Hurricane Isaac forces Saints to practice in Cincy
The Saints practiced on the Cincinnati Bengals' grass fields downtown on a sunny, 87-degree afternoon while Hurricane Isaac bore down on New Orleans, finishing their preseason the way their entire offseason has gone. It's been one thing after another.
"A lot of this has been swirling around us and now all of a sudden, we're together and let's make sure we're out here with a purpose," Brees said, summing up his speech to the team. "It's to get better, not just to run around and run some plays.
"We've got a great group of guys, great leadership. Everybody understands we're going to weather the storm literally and find the way to make the most of it and make a positive out of a tough situation."
The Saints were forced to scramble when Isaac set course for New Orleans. They played a preseason game on Saturday night, then rearranged their plans and spent Sunday and Monday evacuating their families and preparing their homes for the storm.
They've been through this drill several times already. The Saints (No. 9 in the AP Pro32) played their entire 2005 season away from New Orleans after Hurricane Katrina devastated the region. They practiced in Indianapolis the week before their 2008 season opener after Hurricane Gustav forced an evacuation.
Needing a place to practice for their final preseason game on Thursday in Tennessee, the Saints found enough open hotel rooms in Cincinnati and received the Bengals' permission to use the visiting locker room at Paul Brown Stadium and work out on the adjacent fields.
Most of the team flew into town on Monday night. A few players arrived on Tuesday morning after evacuating their families. Brees drove his family to Birmingham, Ala., then flew to Cincinnati on Tuesday morning.
When they weren't in meetings or practice, players were on their cell phones or watching the storm's progress on television.
"I'm glued to the TV, just trying to see where that storm's tracking and how strong it is and what the projections are," Brees said. "The crazy thing is we're going to play a game in Nashville and by Thursday evening, the (remnant) of the storm is supposed to be there. So you can't really escape it."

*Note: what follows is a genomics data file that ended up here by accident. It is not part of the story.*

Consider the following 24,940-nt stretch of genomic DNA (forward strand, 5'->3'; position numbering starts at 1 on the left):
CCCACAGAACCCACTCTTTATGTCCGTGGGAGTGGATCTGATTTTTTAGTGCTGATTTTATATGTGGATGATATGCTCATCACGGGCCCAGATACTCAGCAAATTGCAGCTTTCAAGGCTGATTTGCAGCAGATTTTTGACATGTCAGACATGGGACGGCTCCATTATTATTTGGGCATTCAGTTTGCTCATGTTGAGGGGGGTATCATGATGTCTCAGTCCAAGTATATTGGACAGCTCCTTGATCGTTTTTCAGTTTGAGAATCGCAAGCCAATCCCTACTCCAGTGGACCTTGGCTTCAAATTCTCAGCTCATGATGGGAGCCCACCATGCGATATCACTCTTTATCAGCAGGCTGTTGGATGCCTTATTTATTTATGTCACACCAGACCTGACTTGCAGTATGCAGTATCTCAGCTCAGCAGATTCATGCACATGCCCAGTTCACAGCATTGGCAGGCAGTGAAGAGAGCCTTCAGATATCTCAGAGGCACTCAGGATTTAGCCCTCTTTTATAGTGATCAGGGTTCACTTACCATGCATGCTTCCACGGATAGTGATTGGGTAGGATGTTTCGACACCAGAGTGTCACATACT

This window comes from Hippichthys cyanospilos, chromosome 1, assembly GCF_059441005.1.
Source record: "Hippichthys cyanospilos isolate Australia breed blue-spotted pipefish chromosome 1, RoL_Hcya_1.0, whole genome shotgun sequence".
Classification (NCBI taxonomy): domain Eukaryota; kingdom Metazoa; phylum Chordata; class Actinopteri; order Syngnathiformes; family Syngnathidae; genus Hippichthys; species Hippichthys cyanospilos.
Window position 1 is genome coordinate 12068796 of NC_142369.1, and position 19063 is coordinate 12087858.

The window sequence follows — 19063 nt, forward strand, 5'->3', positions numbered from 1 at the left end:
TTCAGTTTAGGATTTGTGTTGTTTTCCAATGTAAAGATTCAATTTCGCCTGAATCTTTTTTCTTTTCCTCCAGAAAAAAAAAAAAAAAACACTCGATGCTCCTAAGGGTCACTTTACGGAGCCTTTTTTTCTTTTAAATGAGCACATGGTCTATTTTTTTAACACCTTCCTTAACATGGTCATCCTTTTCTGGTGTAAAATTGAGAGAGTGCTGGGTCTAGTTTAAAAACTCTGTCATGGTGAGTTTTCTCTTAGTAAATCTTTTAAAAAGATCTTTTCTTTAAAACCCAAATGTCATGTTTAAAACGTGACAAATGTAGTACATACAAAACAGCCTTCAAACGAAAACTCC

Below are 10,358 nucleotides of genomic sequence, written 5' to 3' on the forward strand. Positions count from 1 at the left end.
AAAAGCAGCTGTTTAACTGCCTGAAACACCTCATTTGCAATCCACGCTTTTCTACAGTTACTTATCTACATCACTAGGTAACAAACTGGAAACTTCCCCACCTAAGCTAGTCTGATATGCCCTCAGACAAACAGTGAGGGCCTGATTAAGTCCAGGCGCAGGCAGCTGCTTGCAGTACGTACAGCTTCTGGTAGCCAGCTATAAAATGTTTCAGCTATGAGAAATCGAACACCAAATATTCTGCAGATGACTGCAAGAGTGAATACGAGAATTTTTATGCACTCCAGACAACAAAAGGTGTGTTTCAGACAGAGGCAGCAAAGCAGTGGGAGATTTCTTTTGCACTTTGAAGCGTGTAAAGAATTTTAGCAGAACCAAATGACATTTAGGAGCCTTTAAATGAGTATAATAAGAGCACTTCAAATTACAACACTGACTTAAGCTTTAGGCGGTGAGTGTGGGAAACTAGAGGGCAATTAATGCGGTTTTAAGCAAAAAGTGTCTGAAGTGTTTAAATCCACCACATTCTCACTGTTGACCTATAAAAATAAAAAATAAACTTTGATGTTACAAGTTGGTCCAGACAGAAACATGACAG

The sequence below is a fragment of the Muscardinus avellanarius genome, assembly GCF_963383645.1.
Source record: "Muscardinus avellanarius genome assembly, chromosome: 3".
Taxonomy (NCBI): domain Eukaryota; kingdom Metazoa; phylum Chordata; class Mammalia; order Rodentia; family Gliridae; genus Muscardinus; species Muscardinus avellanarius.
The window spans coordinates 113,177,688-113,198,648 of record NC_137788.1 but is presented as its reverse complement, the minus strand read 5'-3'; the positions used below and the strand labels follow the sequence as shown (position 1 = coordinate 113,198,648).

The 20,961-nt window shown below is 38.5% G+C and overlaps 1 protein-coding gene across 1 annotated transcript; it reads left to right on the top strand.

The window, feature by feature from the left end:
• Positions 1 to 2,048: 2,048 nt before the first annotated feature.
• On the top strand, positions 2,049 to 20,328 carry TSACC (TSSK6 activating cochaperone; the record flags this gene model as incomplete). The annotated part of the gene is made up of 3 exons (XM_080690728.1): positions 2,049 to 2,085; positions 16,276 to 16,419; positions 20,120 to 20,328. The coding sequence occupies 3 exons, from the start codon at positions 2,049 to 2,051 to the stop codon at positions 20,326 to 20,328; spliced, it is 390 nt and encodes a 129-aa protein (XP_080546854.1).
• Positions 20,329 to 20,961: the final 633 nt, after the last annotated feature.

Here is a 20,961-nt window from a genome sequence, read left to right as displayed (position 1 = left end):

The Saints held a team meeting on Tuesday morning, followed by practice and another meeting. They planned a light workout on Wednesday morning before flying to Nashville for a game that will mark another transition for the team.
Head coach Sean Payton was suspended for the season as part of the Saints' bounty scandal. Assistant Joe Vitt took over on an interim basis, but will start his six-game suspension next week. Offensive line coach Aaron Kromer will be in charge while Vitt is away.
In addition to handling the Saints' hectic week, Vitt is figuring out how to turn things over to Kromer during the final preseason game.
"Really, I'm phasing out and he's phasing in," Vitt said. "His role will expand in the game on Thursday night. This is really the second phase of the transition that's going to have to take place."
So much has happened to the Saints in the offseason because of the bounty scandal that the schedule and travel changes didn't seem to bother them very much.
"There is always adversity, there is always something that happens," offensive tackle Zach Strief said. "This year it happened in the offseason.
"There is always going to be something, but I think the staff has been proactive on speaking about you'll be judged based on how you handle that. Some teams handle the adversity by tanking. Some teams handle the adversity by rising to the occasion. I think we've been pretty successful of that here in the past. This is just another one of those things."
Strief grew up in nearly Milford and took a few players out to a local chili parlor when they arrived on Monday night. He was having a ribs restaurant supply food on Tuesday.
Safety Roman Harper considered it part of being with the Saints.
"We are the best team in the league at mid-stream adjustments," Harper said.
The Bengals were leaving the stadium while the Saints arrived on buses Tuesday. Bengals offensive tackle Andrew Whitworth, who lives in Louisiana, was hoping to get in touch with some of the Saints during their brief visit.
"I know some of the guys up here and will try to reach out to them," Whitworth said. "They've had to deal with a lot over the years. It's just another year or another something that's probably made them as tough as they are as a football team, all the adversity they've overcome."
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